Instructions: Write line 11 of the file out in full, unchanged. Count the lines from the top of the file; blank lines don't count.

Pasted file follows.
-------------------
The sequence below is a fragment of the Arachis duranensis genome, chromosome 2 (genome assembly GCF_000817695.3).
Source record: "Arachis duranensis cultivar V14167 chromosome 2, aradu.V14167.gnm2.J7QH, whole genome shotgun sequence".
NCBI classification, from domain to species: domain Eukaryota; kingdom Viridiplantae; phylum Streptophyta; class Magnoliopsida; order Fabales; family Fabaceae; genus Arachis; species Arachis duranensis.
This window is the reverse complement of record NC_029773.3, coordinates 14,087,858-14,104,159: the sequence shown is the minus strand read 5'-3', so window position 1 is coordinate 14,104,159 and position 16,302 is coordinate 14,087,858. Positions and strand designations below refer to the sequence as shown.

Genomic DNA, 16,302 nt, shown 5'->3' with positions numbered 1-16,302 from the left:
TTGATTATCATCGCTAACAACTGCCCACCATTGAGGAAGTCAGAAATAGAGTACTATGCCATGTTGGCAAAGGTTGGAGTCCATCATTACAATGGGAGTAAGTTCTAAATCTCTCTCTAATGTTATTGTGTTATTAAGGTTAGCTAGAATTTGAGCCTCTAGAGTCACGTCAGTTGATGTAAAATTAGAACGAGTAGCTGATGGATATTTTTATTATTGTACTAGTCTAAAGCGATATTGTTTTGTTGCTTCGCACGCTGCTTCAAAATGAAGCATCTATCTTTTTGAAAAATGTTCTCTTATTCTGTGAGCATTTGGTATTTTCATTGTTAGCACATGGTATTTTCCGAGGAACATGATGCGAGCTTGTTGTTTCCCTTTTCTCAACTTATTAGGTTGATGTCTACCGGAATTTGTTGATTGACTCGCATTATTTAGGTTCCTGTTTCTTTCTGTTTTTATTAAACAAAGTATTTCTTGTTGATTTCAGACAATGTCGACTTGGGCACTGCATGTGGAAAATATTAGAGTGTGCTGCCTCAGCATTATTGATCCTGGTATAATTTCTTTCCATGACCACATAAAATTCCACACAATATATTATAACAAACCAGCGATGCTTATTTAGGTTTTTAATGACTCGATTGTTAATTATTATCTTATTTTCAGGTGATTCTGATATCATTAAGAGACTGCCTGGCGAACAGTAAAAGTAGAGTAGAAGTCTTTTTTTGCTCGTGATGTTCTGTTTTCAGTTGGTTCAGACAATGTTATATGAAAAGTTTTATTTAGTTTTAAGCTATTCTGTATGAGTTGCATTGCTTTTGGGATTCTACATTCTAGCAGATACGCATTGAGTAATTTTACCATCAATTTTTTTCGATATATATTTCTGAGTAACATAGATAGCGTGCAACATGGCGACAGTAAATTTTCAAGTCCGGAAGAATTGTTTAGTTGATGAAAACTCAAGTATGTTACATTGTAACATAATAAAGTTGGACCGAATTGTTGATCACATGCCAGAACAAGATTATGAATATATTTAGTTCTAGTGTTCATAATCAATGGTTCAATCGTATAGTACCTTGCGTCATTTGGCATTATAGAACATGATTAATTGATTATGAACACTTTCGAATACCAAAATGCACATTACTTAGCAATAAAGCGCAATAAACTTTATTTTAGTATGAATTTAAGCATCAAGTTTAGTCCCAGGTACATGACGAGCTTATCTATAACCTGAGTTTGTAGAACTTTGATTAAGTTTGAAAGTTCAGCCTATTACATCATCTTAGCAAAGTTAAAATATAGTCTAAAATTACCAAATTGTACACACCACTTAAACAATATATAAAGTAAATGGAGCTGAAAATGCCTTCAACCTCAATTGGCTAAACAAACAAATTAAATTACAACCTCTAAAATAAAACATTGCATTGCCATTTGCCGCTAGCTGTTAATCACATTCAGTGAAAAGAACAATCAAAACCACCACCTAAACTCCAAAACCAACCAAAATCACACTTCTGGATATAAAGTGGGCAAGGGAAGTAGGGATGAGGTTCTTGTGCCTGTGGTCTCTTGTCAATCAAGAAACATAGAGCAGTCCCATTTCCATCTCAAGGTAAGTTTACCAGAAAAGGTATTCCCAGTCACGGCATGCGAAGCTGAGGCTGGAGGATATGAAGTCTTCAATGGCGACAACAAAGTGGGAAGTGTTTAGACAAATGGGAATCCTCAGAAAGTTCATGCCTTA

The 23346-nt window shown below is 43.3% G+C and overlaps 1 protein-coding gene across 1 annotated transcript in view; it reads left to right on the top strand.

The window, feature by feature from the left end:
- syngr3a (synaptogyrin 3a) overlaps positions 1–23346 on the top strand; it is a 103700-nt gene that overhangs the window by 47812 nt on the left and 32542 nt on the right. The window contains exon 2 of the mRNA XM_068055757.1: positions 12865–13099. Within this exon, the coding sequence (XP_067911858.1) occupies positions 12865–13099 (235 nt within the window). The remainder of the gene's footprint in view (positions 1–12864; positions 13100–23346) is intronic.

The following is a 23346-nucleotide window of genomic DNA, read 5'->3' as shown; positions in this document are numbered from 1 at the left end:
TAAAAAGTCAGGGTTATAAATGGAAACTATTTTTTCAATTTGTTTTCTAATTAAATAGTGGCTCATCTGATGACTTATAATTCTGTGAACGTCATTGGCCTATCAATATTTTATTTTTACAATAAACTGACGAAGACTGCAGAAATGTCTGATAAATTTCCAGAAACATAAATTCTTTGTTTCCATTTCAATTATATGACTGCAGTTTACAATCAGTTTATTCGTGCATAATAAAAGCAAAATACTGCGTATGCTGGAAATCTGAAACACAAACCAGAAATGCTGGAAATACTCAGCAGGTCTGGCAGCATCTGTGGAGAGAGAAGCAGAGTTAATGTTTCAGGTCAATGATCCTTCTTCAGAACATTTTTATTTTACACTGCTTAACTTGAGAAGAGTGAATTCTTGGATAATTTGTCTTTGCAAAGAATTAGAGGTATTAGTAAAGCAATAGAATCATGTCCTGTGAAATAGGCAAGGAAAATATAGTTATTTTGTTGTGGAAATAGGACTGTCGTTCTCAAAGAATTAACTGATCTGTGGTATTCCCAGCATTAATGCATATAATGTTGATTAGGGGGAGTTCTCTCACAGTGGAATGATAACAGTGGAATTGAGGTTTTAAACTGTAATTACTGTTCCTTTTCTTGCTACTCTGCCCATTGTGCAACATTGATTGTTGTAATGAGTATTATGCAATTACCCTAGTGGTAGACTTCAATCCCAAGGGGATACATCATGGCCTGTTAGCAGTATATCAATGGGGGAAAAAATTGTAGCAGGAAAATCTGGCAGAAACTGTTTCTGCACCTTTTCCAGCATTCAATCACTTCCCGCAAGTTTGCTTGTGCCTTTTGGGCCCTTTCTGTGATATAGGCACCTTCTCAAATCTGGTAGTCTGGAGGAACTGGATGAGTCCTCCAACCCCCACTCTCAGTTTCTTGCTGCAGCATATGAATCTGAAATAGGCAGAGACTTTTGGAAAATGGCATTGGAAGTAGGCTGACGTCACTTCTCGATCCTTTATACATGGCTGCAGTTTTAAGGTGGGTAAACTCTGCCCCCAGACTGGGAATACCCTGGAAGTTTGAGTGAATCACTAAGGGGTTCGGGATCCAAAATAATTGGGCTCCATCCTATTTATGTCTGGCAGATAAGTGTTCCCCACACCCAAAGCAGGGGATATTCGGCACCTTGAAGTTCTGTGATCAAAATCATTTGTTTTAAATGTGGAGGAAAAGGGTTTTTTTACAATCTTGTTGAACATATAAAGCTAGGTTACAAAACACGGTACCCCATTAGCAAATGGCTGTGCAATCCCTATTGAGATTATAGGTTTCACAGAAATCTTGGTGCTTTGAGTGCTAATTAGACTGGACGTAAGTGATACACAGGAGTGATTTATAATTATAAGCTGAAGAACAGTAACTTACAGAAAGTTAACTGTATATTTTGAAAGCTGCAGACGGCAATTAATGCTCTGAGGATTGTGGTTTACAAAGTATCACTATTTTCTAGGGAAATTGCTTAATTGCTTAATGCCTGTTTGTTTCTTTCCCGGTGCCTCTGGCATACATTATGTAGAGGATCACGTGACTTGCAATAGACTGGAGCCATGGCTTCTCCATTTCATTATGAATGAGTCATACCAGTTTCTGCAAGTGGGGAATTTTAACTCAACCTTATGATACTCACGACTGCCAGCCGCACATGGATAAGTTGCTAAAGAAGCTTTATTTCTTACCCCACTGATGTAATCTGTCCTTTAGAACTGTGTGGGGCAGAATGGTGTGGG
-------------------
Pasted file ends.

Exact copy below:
TAAAAAGTCAGGGTTATAAATGGAAACTATTTTTTCAATTTGTTTTCTAATTAAATAGTGGCTCATCTGATGACTTATAATTCTGTGAACGTCATTGGCCTATCAATATTTTATTTTTACAATAAACTGACGAAGACTGCAGAAATGTCTGATAAATTTCCAGAAACATAAATTCTTTGTTTCCATTTCAATTATATGACTGCAGTTTACAATCAGTTTATTCGTGCATAATAAAAGCAAAATACTGCGTATGCTGGAAATCTGAAACACAAACCAGAAATGCTGGAAATACTCAGCAGGTCTGGCAGCATCTGTGGAGAGAGAAGCAGAGTTAATGTTTCAGGTCAATGATCCTTCTTCAGAACATTTTTATTTTACACTGCTTAACTTGAGAAGAGTGAATTCTTGGATAATTTGTCTTTGCAAAGAATTAGAGGTATTAGTAAAGCAATAGAATCATGTCCTGTGAAATAGGCAAGGAAAATATAGTTATTTTGTTGTGGAAATAGGACTGTCGTTCTCAAAGAATTAACTGATCTGTGGTATTCCCAGCATTAATGCATATAATGTTGATTAGGGGGAGTTCTCTCACAGTGGAATGATAACAGTGGAATTGAGGTTTTAAACTGTAATTACTGTTCCTTTTCTTGCTACTCTGCCCATTGTGCAACATTGATTGTTGTAATGAGTATTATGCAATTACCCTAGTGGTAGACTTCAATCCCAAGGGGATACATCATGGCCTGTTAGCAGTATATCAATGGGGGAAAAAATTGTAGCAGGAAAATCTGGCAGAAACTGTTTCTGCACCTTTTCCAGCATTCAATCACTTCCCGCAAGTTTGCTTGTGCCTTTTGGGCCCTTTCTGTGATATAGGCACCTTCTCAAATCTGGTAGTCTGGAGGAACTGGATGAGTCCTCCAACCCCCACTCTCAGTTTCTTGCTGCAGCATATGAATCTGAAATAGGCAGAGACTTTTGGAAAATGGCATTGGAAGTAGGCTGACGTCACTTCTCGATCCTTTATACATGGCTGCAGTTTTAAGGTGGGTAAACTCTGCCCCCAGACTGGGAATACCCTGGAAGTTTGAGTGAATCACTAAGGGGTTCGGGATCCAAAATAATTGGGCTCCATCCTATTTATGTCTGGCAGATAAGTGTTCCCCACACCCAAAGCAGGGGATATTCGGCACCTTGAAGTTCTGTGATCAAAATCATTTGTTTTAAATGTGGAGGAAAAGGGTTTTTTTACAATCTTGTTGAACATATAAAGCTAGGTTACAAAACACGGTACCCCATTAGCAAATGGCTGTGCAATCCCTATTGAGATTATAGGTTTCACAGAAATCTTGGTGCTTTGAGTGCTAATTAGACTGGACGTAAGTGATACACAGGAGTGATTTATAATTATAAGCTGAAGAACAGTAACTTACAGAAAGTTAACTGTATATTTTGAAAGCTGCAGACGGCAATTAATGCTCTGAGGATTGTGGTTTACAAAGTATCACTATTTTCTAGGGAAATTGCTTAATTGCTTAATGCCTGTTTGTTTCTTTCCCGGTGCCTCTGGCATACATTATGTAGAGGATCACGTGACTTGCAATAGACTGGAGCCATGGCTTCTCCATTTCATTATGAATGAGTCATACCAGTTTCTGCAAGTGGGGAATTTTAACTCAACCTTATGATACTCACGACTGCCAGCCGCACATGGATAAGTTGCTAAAGAAGCTTTATTTCTTACCCCACTGATGTAATCTGTCCTTTAGAACTGTGTGGGGCAGAATGGTGTGGG